Chief Justice Mark Chetcuti on Thursday called on the government to appoint more judges to the bench as the effort being put in by the judiciary was not enough to solve the “biggest challenge” of court delays.

In a statement to mark the opening of the Forensic Year – which is usually held in a packed courtroom but was skipped this year due to the COVID-19 pandemic -  Mr Justice Chetcuti said members of the judiciary were doing their utmost to decide on cases speedily.

At the same time, however, they were careful to respect the dignity of all those who appeared before them as, otherwise, true justice will not be delivered. 

Despite the efforts of the judiciary, at much personal and family sacrifice, the challenge of court delays cannot be properly addressed unless the numbers increase. 

“The effort on the part of the judiciary alone is not enough. It is evident that it requires a legislative intervention by increasing the number of judges not only because of the volume of cases but also because of the growing specialisation in the field of certain cases,” he said.

The issue of court delays was also highlighted in a rule of law report issued by the European Commission on Wednesday. The report flagged concern over the efficiency of the justice system, “with judicial proceedings being very long at all levels and in all categories of cases”.

The rule of law report was the first of its kind and is part of a European Commission reform aimed at providing more oversight of member states' governance issues from Brussels.  

But aside from this issue, Mr Justice Chetcuti also commented about the need to amend certain laws. Although some of the needed amendments are small and may be seen as insignificant, they will help speed up the process with the removal of some unnecessary procedural bureaucracy.

Judges and the administration of the laws court also need more support in technology as well as proper training and appropriate support staff working to help alleviate the almost constant pressure.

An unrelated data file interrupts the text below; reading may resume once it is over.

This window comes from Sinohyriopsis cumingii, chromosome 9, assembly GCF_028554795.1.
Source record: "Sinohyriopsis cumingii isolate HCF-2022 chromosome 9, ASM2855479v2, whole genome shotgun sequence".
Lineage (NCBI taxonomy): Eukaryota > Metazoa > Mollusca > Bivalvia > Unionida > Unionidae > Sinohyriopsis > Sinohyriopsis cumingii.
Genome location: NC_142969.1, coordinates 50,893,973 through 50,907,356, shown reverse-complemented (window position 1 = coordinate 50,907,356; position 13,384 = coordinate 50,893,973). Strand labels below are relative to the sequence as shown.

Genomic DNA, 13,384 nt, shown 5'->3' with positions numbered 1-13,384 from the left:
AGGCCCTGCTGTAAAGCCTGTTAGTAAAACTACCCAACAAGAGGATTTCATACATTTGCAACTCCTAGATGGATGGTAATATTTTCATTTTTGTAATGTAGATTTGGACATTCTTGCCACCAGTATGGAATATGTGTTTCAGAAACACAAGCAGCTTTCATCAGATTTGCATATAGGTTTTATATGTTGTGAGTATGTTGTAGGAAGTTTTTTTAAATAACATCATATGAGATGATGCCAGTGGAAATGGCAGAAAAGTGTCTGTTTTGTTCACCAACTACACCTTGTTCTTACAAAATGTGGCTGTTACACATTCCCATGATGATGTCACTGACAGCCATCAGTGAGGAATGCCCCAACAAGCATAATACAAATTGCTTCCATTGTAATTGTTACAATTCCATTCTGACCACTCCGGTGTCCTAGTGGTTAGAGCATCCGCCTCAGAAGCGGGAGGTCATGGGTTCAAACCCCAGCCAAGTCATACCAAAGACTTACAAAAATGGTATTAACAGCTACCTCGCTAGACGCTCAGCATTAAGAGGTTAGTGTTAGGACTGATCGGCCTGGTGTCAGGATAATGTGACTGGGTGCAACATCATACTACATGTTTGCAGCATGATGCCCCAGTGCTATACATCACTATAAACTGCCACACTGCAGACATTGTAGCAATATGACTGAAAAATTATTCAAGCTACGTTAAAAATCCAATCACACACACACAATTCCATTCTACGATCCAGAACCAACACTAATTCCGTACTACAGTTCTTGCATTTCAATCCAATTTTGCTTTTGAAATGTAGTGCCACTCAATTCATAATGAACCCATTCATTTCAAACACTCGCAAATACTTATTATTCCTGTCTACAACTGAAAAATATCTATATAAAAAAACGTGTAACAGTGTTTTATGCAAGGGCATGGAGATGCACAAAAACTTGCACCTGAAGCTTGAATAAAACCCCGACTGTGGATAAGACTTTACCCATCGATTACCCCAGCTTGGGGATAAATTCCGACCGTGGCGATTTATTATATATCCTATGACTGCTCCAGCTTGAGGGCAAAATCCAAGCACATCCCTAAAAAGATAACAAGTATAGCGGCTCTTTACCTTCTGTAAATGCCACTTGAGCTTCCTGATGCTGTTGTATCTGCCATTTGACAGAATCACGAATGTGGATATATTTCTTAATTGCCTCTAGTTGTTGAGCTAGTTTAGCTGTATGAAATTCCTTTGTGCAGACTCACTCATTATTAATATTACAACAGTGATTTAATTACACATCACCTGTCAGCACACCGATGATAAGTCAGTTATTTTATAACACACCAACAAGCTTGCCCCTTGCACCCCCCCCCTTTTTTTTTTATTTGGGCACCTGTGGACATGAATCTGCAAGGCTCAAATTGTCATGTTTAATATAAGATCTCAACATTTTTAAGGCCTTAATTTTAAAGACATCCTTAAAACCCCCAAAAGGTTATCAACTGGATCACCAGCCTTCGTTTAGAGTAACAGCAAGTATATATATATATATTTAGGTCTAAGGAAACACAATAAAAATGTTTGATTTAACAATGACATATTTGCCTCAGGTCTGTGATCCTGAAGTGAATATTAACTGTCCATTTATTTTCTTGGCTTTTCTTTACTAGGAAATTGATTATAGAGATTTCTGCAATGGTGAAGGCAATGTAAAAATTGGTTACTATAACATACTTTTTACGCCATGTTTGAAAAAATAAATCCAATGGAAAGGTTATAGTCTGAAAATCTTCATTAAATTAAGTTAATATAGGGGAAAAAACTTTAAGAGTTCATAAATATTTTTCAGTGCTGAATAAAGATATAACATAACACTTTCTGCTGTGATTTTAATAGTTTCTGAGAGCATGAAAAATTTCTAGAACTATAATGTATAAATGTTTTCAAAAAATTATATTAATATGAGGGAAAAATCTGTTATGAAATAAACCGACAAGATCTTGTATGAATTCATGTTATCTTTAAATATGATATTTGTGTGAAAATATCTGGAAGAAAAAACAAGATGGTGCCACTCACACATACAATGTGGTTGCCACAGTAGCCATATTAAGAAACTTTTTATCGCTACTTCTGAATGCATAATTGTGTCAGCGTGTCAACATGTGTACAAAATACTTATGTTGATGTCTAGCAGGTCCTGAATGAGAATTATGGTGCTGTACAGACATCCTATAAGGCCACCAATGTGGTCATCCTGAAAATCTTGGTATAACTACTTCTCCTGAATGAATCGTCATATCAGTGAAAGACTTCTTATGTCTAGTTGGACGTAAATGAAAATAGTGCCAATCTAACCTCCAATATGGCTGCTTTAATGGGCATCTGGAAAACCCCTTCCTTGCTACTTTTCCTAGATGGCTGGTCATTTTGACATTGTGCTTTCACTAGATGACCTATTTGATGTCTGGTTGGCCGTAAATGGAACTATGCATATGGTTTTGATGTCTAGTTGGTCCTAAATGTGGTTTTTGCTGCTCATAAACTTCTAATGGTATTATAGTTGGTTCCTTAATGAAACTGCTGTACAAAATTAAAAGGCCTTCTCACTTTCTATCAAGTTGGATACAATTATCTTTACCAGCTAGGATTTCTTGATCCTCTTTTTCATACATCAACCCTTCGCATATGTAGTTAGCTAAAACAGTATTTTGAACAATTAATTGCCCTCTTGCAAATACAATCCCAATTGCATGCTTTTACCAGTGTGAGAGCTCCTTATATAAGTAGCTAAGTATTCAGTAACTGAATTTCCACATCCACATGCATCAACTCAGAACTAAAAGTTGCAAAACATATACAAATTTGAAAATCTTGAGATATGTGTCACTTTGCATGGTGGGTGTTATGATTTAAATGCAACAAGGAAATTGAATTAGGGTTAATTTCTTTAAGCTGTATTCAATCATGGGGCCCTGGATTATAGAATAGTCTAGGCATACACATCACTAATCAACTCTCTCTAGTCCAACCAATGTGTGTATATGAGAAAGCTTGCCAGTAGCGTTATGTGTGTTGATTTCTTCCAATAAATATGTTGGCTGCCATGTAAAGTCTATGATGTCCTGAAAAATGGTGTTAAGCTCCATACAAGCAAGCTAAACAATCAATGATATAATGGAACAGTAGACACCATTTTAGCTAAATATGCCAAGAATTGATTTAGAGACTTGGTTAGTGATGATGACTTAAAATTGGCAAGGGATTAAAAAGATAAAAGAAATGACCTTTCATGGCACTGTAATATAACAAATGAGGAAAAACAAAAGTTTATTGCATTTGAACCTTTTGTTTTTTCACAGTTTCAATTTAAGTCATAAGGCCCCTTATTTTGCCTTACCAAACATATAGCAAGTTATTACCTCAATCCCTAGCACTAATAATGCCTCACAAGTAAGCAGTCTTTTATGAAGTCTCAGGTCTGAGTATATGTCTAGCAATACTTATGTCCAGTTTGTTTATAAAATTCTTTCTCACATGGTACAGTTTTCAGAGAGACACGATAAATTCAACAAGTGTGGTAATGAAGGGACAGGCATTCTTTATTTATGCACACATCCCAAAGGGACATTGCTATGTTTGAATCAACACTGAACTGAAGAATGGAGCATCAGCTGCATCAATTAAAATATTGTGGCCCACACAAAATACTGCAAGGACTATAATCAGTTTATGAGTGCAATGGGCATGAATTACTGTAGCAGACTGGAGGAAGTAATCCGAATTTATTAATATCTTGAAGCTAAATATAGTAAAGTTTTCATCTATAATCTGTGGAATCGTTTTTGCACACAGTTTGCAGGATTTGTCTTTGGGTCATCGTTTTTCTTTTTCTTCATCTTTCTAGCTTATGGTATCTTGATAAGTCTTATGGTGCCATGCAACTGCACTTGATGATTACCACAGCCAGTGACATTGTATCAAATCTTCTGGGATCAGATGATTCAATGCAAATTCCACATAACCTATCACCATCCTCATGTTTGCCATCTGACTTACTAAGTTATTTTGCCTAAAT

“I am confident that with effort, the unnecessary and unreasonable delay will be overcome not in the blink of an eye but with results that testify to this ambitious but realistic goal from year to year.

"With the perseverance and goodwill of all parties involved with the administration of justice, this milestone can be achieved,” the Chief Justice said in his first Forensic Year speech.

He said that despite the difficulties brought about by the COVID-19 pandemic, which saw the closure of all law courts as a preventative measure, court work continued remotely. 

The Chief Justice said the government and the University should consider revising the law course for more specialised training for lawyers who want to work in court. Although there are many lawyers who graduate every year, only a few of them actually practise their profession in court. 

“There is already a problem [with numbers] and if this problem is not addressed, in the future we may have a situation where there is no choice of lawyers willing to work in court and a smaller pool to choose from to become judges or prosecutors. In the criminal and commercial field, there is a great shortage of experts who have the necessary skills to assist the judiciary in these particular areas or who choose to practice their specialised profession in the criminal field,” he said.

Meanwhile, earlier, Archbishop Charles Scicluna concelebrated Mass to mark the opening of the new Forensic Year which usually restarts court work after the summer lull. President George Vella, Justice Minister Edward Zammit Lewis, various ministers and members of the judiciary as well as lawyers attended the Mass at the St John's Co-Cathedral. 

In his homily, Mgr Scicluna urged the judiciary to continue their fight against injustice without fear of violence or corruption. 

“The judge or magistrate should not be afraid when he feels a lamb surrounded by wolves because if he is pure, upright and wise, then he will have everything necessary to stop the wolves of arrogance, violence, corruption, lying and any illegality,” he told members of the judiciary. 

“The law is not enough. The judge must have the ability to humbly consider the circumstances of the case and apply the principles of law to the case concretely. It is prudence that gives you the light to apply the spirit of the law and the principle of safeguarding the common good which is at the heart of every true law. Because you're not a robot, you're not a rubber stamp,” he said. 

He continued: “The judge’s judgment and the magistrate’s decision must come not only from science but also from conscience. It must come from an expression of balance, fairness, but also of courage. This will be your peace of mind. If there is something that torments you, you do not have the necessary serenity to judge. True, fair judgment leaves a sweet taste of serenity in the judge.”

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